People generally pay attention when Tim Sweeney comes to town. Under normal circumstances, the Beats In Space founder is more than enough to entice people along, but NTS Radio and Tief really pulled out the stops when they took over three floors of Peckham’s Bussey Building. Accompanied by DJ Sprinkles, Matt Karmil, Mount Liberation Unlimited, Palmbomen II, Mr Tophat and Kasra V, the label owner and radio host descended on the South London venue for a special evening last Friday.
Despite the impressive lineup, I had some doubts about the location. Considering the incredible array of artists I’ve seen play Bussey over the last few years, it has often provided quite an underwhelming setting. But that wasn’t the case this time around. What seemed like a change in the lighting created quite an immersive environment in the main room and Kasra V warmed things up as the crowd mingled at the bar. Gradually enticing people over to the dance floor with an inviting, downtempo selection, the NTS host finished oiling up the crowd with Dude Energy’s ‘Renee Running’. One of those you have to hear over a proper system to fully appreciate, it was near on impossible not to lose myself in the swells of bass and expansive, resonant synth washes that abruptly engulfed the room at its most dramatic moment. Considering the recent debate about the role of the warmup DJ, here was a lesson in how to do it properly.
Hunched over a mass of hardware and wires with a mess of long hair obscuring his face, Palmbomen II looked like he was giving us his best Legowelt impression. I tried to get a look at the setup, but a combination of flashing lights and enthusiastic dancers meant I could only pick out his Roland TR-707 and a Pittsburgh Modular 10.1. Regardless, it was an impressive array of machines and if you’d listened to his eponymous album release on Beats In Space Records, you knew what to expect. His ability to maintain the momentum of the dance with an expansive live set of chugging, half-tempo acid is something to be admired and the dazzling electronics of ‘Mary Louise Lefante’ were a definite highlight.
Upstairs, the second room had been beefed up with a rig from TPI Sound. A towering stack of loudspeakers, it added some serious weight to the sets from Tophat, Sprinkles and Mount Liberation Unlimited. It was a shame that hardly anyone was there to catch Mr Tophat with most of the crowd stilling milling around on the first floor, but I did sneak a peak of what sounded like a typically tight selection from the Swede.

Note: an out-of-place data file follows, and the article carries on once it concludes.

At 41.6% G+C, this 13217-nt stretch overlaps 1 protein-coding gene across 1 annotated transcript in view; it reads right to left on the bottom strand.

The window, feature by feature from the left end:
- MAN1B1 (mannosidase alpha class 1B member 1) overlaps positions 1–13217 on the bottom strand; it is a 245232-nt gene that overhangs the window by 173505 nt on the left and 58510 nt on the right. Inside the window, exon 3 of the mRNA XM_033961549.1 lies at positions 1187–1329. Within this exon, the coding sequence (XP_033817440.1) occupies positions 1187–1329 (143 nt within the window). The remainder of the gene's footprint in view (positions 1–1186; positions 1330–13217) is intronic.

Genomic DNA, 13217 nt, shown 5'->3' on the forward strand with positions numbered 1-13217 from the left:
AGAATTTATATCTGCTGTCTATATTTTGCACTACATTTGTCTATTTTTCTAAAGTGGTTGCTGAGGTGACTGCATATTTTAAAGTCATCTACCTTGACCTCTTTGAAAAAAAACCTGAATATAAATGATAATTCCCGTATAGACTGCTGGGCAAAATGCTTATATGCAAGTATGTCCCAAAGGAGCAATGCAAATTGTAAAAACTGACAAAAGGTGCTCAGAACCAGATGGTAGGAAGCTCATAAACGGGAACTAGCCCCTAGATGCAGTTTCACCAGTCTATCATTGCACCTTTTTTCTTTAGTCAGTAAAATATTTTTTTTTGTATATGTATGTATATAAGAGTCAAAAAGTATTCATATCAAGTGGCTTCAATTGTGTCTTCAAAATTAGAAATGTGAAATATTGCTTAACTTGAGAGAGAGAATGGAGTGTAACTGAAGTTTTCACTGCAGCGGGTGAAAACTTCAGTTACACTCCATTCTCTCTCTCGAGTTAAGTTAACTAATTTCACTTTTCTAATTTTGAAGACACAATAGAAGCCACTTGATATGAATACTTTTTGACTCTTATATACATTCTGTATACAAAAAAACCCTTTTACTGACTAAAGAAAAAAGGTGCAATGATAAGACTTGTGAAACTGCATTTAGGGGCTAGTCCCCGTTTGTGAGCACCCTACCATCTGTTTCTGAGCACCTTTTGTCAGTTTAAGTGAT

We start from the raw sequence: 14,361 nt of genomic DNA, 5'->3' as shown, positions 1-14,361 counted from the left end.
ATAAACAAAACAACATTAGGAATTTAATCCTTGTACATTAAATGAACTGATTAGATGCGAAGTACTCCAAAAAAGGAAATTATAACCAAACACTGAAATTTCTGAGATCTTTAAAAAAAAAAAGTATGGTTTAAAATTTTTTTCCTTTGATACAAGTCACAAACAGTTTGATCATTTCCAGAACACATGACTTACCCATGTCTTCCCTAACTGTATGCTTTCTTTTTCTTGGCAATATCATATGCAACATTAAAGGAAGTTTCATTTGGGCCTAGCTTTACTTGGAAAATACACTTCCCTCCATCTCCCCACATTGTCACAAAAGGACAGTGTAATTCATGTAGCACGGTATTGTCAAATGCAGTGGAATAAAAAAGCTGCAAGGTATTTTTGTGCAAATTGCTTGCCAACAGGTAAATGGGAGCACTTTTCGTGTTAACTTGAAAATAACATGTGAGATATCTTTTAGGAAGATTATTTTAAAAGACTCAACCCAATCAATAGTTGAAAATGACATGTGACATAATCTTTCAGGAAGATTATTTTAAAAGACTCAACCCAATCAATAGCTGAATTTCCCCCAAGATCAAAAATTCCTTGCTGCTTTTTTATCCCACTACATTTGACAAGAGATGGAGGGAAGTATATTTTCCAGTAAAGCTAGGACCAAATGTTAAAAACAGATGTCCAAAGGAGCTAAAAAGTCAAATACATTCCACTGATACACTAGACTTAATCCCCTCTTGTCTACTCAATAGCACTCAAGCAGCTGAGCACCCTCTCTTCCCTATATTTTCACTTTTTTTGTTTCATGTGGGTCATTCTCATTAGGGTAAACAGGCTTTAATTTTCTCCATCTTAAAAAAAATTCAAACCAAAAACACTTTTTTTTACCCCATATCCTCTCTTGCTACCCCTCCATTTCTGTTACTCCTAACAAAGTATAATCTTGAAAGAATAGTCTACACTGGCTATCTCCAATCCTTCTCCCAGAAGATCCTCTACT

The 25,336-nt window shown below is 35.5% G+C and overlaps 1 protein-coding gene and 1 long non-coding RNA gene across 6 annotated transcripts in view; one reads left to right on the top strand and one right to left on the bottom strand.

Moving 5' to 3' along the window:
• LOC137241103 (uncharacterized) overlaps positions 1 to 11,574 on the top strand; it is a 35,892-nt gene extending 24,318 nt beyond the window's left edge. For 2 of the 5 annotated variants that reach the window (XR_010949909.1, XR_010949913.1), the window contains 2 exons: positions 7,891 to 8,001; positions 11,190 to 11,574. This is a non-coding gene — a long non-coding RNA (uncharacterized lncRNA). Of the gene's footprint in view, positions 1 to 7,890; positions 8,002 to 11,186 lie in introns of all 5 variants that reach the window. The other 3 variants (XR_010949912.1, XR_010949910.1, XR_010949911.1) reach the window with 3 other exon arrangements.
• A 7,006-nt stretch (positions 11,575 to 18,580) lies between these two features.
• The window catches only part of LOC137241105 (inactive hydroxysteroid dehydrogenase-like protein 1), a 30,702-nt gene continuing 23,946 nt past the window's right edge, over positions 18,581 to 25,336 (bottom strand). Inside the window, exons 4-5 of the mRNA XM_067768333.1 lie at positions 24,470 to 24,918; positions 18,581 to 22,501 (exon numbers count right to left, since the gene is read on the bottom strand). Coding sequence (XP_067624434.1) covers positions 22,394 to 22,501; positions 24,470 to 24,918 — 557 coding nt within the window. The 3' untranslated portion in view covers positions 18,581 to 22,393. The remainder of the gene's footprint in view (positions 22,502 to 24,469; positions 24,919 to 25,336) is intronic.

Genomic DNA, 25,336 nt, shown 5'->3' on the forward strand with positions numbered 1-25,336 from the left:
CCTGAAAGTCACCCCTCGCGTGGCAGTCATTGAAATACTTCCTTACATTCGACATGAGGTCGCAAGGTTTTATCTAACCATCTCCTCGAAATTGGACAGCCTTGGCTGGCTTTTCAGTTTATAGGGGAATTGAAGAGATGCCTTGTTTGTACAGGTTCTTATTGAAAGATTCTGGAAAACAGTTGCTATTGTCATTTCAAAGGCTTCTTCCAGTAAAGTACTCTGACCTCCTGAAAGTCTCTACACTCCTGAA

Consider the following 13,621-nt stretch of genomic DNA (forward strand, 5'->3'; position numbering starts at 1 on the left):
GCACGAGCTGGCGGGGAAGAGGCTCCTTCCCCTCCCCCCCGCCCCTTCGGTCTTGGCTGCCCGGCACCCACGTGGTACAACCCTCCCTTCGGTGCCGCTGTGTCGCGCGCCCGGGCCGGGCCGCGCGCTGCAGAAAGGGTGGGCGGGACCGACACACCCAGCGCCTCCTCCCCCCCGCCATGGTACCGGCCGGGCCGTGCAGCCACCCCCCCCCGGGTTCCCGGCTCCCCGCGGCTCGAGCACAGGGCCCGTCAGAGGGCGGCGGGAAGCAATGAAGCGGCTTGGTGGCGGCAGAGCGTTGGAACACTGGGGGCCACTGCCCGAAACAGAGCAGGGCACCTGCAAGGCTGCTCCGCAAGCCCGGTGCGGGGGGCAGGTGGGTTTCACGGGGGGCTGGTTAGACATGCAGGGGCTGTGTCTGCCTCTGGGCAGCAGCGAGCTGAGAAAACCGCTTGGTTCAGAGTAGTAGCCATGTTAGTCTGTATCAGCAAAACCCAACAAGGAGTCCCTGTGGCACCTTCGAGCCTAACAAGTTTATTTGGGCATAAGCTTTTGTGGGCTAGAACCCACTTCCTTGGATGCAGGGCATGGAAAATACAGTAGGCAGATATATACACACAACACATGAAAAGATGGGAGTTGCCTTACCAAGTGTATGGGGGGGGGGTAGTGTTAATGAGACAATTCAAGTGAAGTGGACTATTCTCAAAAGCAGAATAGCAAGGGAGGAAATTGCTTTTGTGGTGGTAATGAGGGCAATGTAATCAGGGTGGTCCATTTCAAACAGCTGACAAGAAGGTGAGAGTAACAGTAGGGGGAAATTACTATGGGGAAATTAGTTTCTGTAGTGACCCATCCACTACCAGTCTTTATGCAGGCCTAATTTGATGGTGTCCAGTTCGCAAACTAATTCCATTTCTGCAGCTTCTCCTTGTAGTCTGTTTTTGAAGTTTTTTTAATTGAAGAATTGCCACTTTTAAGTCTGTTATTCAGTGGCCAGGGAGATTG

Mount Liberation Unlimited burst onto the scene after some glowing endorsement from Gerd Janson and the hype surrounding their first UK live show was almost palpable. Again, an imposing setup of gear cluttered the table while the duo buzzed around, playing tried-and-tested productions like overnight classic, ‘Clinton Space Funk’, while also testing out some of their newer productions. Forthcoming on Superconscious Records, ‘Glow On’ sounded fantastic over the TPI system, bewitching the crowd with absorbing synth textures before a boisterous crescendo sent the room into raptures.
Split over three floors, it was always going to be a struggle to see everyone. I elected to give Matt Karmil a miss in favour of MLU and DJ Sprinkles (although I did hear him playing Kowton’s ‘Glock and Roll’ for a moment). Despite my unwavering admiration for the latter, I couldn’t get into what was playing. She seemed quite disengaged with the crowd – some of whom had specifically come all the way from Scotland – a quality rarely associated with the remarkable talent that is Sprinkles.
Always the consummate selector, Tim Sweeney closed the main room with a set that meandered between the various corners of the musical tapestry that is Beats In Space. Alongside MLU, the New York native stood out with a selection packed full of peak time ordnance, primed for the dance floor. Occasionally reaching for the obscure, he wasn’t shy to playing tracks that have been in heavy rotation of late either (including Bicep’s Dyone edit and MCDE’s famed Bassline Dub of ‘Grand Central Part I’). Despite a dwindling crowd, he maintained full control of the dance floor and the hardy souls that danced to the end were rewarded for their loyalty with some of Sweeney’s finest. A fitting end to an evening that saw Tief really flex their muscles and by the looks of their Autumn/Winter programming, they won’t be slowing down any time soon.